The video of the blast is the sixth-most watched video in history, according to BBC research, Linnman said.

Linnman decided to, "play around a little bit," with his report in a time when television news was very serious, "but the one thing I didn't want to do was make fun of anybody or in any way imply that Mr. Thornton had made this terrible mistake."

He and his cameraman almost didn't go to cover it at all.

"We were just having a good time covering the news. We were chasing cops and politicians and disasters and we were both in our early 20s and it was all about having some exciting times. When I first got assigned to go to the coast to cover the whale, I told the news director at the time, 'I'm one the of the star reporters around here. I'm not going to go cover a dead whale.' He said, 'They're using dynamite.' And I said, 'OK, I'm going.'"

**May also be of interest to whale fans**

A Whale's Life Story is Recorded in Its Ear Wax

Nidhi Subbaraman
NBC News

September 16, 2013

The, "earplugs," of blue whales are preserved in their skulls throughout their lives, and keep a record of chemical changes in the animals' bodies.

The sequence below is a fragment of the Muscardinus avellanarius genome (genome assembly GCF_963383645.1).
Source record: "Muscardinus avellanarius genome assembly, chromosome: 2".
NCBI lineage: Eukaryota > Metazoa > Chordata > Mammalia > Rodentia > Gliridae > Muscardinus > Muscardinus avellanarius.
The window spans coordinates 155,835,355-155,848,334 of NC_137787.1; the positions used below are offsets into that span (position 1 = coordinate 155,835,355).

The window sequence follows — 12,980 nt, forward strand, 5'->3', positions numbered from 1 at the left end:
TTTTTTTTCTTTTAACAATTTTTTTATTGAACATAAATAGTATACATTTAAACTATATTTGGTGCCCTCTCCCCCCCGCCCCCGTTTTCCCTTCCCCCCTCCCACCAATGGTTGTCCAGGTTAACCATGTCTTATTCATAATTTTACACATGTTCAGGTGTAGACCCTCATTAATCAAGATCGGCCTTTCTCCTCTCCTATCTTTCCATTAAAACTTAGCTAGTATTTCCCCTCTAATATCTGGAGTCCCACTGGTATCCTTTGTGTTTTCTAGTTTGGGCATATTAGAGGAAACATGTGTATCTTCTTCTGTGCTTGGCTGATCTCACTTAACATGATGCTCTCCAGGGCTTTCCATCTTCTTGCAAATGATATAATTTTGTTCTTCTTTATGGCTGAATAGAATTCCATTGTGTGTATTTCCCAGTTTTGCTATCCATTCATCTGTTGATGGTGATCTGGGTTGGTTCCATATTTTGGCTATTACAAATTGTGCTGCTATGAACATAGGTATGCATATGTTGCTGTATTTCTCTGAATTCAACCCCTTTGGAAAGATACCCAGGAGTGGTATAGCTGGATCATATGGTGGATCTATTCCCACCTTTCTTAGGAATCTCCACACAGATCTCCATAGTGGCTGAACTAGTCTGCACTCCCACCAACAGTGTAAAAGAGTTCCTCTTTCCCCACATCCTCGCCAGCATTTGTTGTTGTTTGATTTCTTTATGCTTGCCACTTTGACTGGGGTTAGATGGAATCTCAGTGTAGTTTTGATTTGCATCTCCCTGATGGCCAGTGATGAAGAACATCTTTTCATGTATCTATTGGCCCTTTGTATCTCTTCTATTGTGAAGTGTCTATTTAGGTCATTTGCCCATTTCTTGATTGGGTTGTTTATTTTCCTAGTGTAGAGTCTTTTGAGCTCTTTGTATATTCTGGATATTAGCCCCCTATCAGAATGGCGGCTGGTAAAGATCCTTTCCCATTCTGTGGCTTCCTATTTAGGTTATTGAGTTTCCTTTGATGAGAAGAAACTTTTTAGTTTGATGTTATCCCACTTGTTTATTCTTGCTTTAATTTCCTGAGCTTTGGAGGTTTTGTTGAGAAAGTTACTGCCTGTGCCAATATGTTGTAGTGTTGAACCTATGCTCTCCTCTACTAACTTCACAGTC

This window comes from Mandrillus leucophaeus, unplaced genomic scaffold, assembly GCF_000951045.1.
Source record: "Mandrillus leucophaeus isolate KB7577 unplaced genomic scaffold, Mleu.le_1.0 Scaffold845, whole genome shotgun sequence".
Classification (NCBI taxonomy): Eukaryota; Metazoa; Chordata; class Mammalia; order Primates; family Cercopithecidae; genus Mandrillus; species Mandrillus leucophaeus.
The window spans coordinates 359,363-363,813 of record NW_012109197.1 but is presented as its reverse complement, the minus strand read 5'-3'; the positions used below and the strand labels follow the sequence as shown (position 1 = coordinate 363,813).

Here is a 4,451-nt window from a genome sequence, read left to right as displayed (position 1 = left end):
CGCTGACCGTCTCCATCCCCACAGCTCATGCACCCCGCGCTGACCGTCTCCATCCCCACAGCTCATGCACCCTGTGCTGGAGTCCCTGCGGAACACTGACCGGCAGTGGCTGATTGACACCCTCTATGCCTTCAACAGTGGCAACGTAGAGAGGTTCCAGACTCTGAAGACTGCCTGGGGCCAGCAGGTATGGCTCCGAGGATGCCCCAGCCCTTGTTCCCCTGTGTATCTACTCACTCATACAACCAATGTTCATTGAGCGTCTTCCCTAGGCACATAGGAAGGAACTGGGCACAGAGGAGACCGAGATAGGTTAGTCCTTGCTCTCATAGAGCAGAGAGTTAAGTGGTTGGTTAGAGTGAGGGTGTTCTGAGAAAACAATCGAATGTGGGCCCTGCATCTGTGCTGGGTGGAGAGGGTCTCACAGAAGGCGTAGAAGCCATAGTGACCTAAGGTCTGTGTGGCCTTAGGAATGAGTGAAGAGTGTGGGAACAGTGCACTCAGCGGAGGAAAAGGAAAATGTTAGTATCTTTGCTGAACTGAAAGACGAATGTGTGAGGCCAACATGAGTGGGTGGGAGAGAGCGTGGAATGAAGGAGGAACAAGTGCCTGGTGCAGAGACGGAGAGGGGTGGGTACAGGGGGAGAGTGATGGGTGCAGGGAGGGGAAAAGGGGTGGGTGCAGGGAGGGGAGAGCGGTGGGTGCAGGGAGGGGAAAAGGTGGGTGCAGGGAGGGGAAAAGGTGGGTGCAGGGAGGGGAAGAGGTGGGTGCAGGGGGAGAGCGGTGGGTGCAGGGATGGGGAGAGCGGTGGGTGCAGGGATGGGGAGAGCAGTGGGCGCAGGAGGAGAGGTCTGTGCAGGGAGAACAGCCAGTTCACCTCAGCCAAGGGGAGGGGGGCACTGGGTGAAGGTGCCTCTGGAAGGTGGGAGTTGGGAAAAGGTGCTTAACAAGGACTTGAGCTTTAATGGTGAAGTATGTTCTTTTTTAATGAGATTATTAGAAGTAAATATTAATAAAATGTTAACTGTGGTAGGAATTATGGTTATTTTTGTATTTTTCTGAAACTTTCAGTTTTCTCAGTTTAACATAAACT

From a fetid, foot-long rod of earwax, extracted from the skull of a dead blue whale, scientists have unspooled an in-depth life story of one member of the largest mammals on earth.

These waxy diaries could give marine biologists a new way to study the lives of a free-swimming species, and a window into the health of the ocean at large.

"It might be the only life history of any free-ranging animal," Stephen Trumble, a marine biologist at Baylor University, told NBC News.

Each year, as the whale's ear lays down a new layer of fats, native and foreign chemicals in the marine mammal's body are archived with it. "It's keeping a journal," said Trumble.

The 10-inch plug, recovered from a 12-year-old male whale that beached on the California coast in 2007, looks like a piece of striped bark, but feels firm, like a candle. Twenty-four alternating bands mark six-month phases of a whale's life, alternating between feeding and fasting seasons. And it smells ... "Oh my gosh, I can't even explain it," Trumble said, "They smell terrible."

Marine biologists have estimated that blue whales hit puberty between the ages of 5 and 15, but thanks to the earplug, Trumble and company have a clearer marker for the first time. This animal reached puberty at 9 years and a few months, they explain in a study in the September 16 issue of the Proceedings of the National Academy of Sciences.